César Manrique was an artist and architect. He was born in Lanzarote in 1919, and after the Spanish Civil War and Second World War trained as an artist. In the early 1960s he lived in New York, successfully establishing his reputation. He returned to Lanzarote in 1966, and on his death there in 1992 he left an extraordinary legacy in the fields of art, architecture, economic development and infrastructure, heritage – and tourism. A one-man tour-de-force!
He had two homes in Lanzarote. On Friday Becky and I visited his second home, a little south-west of Haria. It’s a museum dedicated to both the life and work of César Manrique himself, and the heritage and culture of Lanzarote. It was really interesting as a museum, but as a house … it really was the nicest house I’ve ever been in. Courtyards, beautiful pottery, a magnificent basalt fireplace, huge displays of ferns indoors both at ground level and hanging from above, tasteful design of bathrooms, loads of mirrors, lamps, paintings, a swimming pool and, of course, his huge workshop. Both B and I want to move in there! To be honest, we’d be content with just the workshop!
Today, Monday, we visited César Manrique‘s other house at Tahiche – his first house in Lanzarote, built in 1966 when he returned to his native island. There’s no access to the house itself, but there is here a gallery with works by Manrique and others – including Picasso. The landscaped gardens are an extraordinary composition of interesting spaces, lush planting, and water features – all blended beautifully with the natural landscape.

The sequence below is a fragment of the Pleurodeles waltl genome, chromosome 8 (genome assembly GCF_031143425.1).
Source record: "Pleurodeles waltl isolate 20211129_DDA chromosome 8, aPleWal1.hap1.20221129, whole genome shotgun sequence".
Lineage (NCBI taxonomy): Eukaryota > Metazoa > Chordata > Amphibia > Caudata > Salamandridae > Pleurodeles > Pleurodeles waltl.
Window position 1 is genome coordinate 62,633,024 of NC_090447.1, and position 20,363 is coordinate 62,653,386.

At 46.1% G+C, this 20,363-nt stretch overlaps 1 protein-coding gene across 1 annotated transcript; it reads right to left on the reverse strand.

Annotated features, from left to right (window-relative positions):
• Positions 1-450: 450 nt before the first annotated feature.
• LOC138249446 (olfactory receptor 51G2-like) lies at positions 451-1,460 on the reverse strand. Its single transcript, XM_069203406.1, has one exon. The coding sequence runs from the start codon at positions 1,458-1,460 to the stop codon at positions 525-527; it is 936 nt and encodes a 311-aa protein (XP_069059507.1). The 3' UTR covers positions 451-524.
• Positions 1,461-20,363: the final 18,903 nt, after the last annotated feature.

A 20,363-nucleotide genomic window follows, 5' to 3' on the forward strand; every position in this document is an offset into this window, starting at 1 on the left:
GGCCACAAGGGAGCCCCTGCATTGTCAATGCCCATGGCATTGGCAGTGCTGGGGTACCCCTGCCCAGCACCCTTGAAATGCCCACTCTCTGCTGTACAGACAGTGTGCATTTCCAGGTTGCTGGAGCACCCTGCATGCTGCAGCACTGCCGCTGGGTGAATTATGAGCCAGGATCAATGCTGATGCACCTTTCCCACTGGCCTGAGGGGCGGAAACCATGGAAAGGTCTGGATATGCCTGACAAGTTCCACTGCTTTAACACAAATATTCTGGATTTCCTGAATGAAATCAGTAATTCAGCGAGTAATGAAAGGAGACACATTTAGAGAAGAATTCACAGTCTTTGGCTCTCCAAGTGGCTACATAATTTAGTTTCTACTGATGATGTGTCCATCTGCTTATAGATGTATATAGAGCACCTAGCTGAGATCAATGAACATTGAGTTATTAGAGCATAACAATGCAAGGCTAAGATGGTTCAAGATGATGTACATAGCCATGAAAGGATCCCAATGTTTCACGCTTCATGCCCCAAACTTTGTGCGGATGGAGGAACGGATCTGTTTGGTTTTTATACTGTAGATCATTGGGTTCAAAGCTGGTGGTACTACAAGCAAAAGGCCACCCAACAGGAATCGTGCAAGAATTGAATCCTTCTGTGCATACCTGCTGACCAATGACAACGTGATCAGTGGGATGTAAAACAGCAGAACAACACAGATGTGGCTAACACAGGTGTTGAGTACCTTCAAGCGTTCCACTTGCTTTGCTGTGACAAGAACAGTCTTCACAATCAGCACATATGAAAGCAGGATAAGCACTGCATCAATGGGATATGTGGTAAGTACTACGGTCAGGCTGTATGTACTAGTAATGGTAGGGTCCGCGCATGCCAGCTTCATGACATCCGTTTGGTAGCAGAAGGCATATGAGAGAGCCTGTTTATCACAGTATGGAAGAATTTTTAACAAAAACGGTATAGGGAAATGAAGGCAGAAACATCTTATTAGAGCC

This became the headquarters of the Fundacion César Manrique and was founded by Manrique himself and like-minded artists who wanted to create and conserve architectural compositions in harmony with nature. Gallery with paintings including a couple of Picassos. No access to living quarters, but still interesting spaces with lush planting and water features blending in with the landscape.
At Nazaret we visited another extraordinary house, built on numerous levels and carved into the lava flow, with stairs, pools and even a bed cut out of the lava. This house owes much to the ideas of César Manrique, and was built for that icon of 1960s-1970s films, Omar Sharif as a holiday home: he never actually lived here, as he gambled it away in a game of Bridge (he was an inveterate gambler – ultimately his undoing). A house of legends!
Omar Sharif’s card table
Looking at the photos I’ve taken of these visits (far more than you see here!), Becky looks quite blown away by the creativity of these houses.
Incidentally, most of the tourist attractions we’ve visited were designed by César Manrique: Mirador del Rio ; the Jardin de Cactus , Jameos del Agua …